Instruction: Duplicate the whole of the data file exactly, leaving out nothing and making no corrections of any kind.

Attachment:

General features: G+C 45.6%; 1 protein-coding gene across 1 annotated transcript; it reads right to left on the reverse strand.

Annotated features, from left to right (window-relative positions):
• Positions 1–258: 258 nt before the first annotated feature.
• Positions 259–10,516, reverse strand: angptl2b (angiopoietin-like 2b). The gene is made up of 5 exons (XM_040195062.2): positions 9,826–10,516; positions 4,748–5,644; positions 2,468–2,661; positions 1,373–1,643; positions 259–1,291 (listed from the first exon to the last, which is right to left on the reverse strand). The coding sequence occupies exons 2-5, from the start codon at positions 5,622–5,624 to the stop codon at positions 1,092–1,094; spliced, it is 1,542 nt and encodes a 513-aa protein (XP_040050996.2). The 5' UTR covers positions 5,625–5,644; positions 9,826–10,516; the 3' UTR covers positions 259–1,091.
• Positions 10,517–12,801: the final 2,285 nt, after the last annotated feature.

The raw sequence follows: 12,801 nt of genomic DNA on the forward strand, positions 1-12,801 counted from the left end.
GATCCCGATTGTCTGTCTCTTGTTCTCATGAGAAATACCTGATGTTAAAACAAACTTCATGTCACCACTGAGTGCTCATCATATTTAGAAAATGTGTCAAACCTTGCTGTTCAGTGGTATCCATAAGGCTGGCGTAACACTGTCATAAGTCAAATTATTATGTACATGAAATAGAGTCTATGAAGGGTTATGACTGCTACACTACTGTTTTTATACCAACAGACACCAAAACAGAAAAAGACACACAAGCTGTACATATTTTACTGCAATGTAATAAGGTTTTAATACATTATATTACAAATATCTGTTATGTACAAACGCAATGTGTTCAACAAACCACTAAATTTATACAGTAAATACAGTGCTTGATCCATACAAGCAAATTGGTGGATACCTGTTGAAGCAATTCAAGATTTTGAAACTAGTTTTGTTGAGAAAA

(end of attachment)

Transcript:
General features: G+C 45.6%; 1 protein-coding gene across 1 annotated transcript; it reads right to left on the reverse strand.

Annotated features, from left to right (window-relative positions):
• Positions 1–258: 258 nt before the first annotated feature.
• Positions 259–10,516, reverse strand: angptl2b (angiopoietin-like 2b). The gene is made up of 5 exons (XM_040195062.2): positions 9,826–10,516; positions 4,748–5,644; positions 2,468–2,661; positions 1,373–1,643; positions 259–1,291 (listed from the first exon to the last, which is right to left on the reverse strand). The coding sequence occupies exons 2-5, from the start codon at positions 5,622–5,624 to the stop codon at positions 1,092–1,094; spliced, it is 1,542 nt and encodes a 513-aa protein (XP_040050996.2). The 5' UTR covers positions 5,625–5,644; positions 9,826–10,516; the 3' UTR covers positions 259–1,091.
• Positions 10,517–12,801: the final 2,285 nt, after the last annotated feature.

The raw sequence follows: 12,801 nt of genomic DNA on the forward strand, positions 1-12,801 counted from the left end.
GATCCCGATTGTCTGTCTCTTGTTCTCATGAGAAATACCTGATGTTAAAACAAACTTCATGTCACCACTGAGTGCTCATCATATTTAGAAAATGTGTCAAACCTTGCTGTTCAGTGGTATCCATAAGGCTGGCGTAACACTGTCATAAGTCAAATTATTATGTACATGAAATAGAGTCTATGAAGGGTTATGACTGCTACACTACTGTTTTTATACCAACAGACACCAAAACAGAAAAAGACACACAAGCTGTACATATTTTACTGCAATGTAATAAGGTTTTAATACATTATATTACAAATATCTGTTATGTACAAACGCAATGTGTTCAACAAACCACTAAATTTATACAGTAAATACAGTGCTTGATCCATACAAGCAAATTGGTGGATACCTGTTGAAGCAATTCAAGATTTTGAAACTAGTTTTGTTGAGAAAA